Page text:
I got to sleep in today until 7:30 and its hard to describe a greater feeling of bliss then knowing there is nowhere to go today, no passes to cross, no mountains to scale, don't get me wrong I love doing these things thats why I'm here, but occassional break does the body and mind a world of good. I feel almost like a new man today as it was warm enough to wash my hair. Its amazing how something so simple can feel so great. It had been ages since I last lathered up my hair because its always been subzero temperatures when the opportunity has arise.
My face is in a perpetual state of crispiness, I apply sunscreen but I guess the solar radiation is too intense for the frequency with which I apply it.
I was startled last night while answering the call of nature by a herd of yaks, how many people can say that?
This afternoon Kaji and I will hike upto Island peak basecamp if the weather cooperates, shouldn't take more than 1-2 hours as there isn't any real change in elevation nor is the distance great. Every thing in my tent is covered in a fine layer of dust. I really should shut my tent door to prevent this invasion but it has been days since we've been able to lounge about in such warm fine weather that I can't bring myself to do it.
As of today I only have 13 days left in Nepal and roughly only 10-11 days left on this expedition. It has gone by entirely all too fast. If I can swing it I will definently return to Nepal, possibly to climb Cho Oyu. I love Nepal and Kathmandu. Lovely, now my lemon tea is covered in dust, well I suppose I've got my mineral intake for the day covered.
To anyone who has or had concerns about my asthma acting up in this rarified air you can rest easy as I have suffered no ill effects.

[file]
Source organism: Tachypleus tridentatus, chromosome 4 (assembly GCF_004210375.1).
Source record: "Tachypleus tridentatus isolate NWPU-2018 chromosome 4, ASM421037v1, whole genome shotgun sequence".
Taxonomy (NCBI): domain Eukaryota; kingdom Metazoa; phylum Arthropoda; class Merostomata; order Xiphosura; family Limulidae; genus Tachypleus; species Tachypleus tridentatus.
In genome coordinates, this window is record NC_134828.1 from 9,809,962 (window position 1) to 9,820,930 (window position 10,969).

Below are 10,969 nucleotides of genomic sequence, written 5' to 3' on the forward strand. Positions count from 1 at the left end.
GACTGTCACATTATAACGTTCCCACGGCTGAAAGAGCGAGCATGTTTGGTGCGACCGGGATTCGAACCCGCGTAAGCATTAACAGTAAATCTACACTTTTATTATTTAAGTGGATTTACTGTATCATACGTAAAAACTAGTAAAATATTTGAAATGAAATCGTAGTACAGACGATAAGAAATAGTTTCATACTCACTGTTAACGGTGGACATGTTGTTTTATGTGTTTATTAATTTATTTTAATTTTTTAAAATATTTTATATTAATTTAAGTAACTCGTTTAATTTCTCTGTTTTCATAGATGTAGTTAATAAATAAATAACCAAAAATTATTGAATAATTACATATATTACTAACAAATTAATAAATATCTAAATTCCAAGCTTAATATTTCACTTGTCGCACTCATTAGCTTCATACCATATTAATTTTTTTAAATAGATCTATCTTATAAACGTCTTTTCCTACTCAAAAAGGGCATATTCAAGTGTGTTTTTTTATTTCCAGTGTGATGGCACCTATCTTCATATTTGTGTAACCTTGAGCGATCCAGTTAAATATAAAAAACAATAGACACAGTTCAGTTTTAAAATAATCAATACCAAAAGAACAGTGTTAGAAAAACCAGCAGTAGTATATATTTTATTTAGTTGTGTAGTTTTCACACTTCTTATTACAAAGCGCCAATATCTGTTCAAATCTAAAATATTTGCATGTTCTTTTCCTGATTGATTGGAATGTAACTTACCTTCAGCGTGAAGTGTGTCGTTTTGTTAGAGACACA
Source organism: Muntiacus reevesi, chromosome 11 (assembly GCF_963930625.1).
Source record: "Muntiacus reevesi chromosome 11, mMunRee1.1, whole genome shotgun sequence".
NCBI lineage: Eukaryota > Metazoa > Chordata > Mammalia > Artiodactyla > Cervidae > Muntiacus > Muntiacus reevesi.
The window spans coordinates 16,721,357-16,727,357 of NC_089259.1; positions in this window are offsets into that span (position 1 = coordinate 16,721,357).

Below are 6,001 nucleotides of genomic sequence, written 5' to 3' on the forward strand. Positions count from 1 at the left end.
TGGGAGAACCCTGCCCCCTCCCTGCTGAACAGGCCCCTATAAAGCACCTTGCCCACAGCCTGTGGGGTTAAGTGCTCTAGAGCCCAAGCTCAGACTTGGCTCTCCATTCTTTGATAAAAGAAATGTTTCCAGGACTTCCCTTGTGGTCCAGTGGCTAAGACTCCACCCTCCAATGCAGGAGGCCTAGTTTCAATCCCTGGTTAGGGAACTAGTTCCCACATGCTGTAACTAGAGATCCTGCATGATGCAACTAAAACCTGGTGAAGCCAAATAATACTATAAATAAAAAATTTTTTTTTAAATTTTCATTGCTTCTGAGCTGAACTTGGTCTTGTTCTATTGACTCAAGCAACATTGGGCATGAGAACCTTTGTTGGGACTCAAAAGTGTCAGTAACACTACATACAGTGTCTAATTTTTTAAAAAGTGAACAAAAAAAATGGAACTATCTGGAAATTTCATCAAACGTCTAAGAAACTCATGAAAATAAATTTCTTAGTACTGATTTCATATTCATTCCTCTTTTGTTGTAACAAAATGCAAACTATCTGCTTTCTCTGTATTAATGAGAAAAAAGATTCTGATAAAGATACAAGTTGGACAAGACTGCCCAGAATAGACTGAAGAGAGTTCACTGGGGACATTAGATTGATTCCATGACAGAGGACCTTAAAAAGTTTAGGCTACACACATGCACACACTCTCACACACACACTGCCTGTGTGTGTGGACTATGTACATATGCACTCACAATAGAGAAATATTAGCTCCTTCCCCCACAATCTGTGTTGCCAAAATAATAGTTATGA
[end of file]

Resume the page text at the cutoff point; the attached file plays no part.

The situation here has turned suddenly dire, we are down to our last four tea bags after which I will be forced to consume "coffee". The "coffee" I speak of is quite dreadful and hardly deserves classification as anything other than black bitter acidic liquid. It makes me long for a cup of Maxwell house instant decaf, now perhaps you can see how dire things have truely become. With any luck the weather will hold and we can procure more tea in a few days.
Lips are in a bad way having been over exposed to the sun and wind, constantly cracking, a lesson to always use ample chapstick. Tongue is similarily in bad shape with all taste buds seemingly gone off the fron tip and only sensation felt is pain. Its amazing how slow the body seems to recuperate.

Monday, May 14, 2007

April 24, 2007

"Why ? Why, why, why do I do this ???" — Chuck Pratt.

Long day today, didn't set up camp until 3pm and we started at 8am. Today we crossed Ambulapcha La and it is easy to see why attempting a crossing after heavy snow would
be dangerous. After scrambling up perhaps 300ft of scree slopes we started climbing up fixed ropes up the face of the glacier. I enjoyed this stage of the climb quite alot, especially seeing
the all the different layers of ice each representing a year of ice and the various blue and greenish tints of the ice. After a couple of pitches we switched to mixed climbing followed by
a long gradual snow slope to the top of the pass. Most of the mixed climbing was on what I think was yellow marble much like that which makes up the imfamous yellow band on Everest.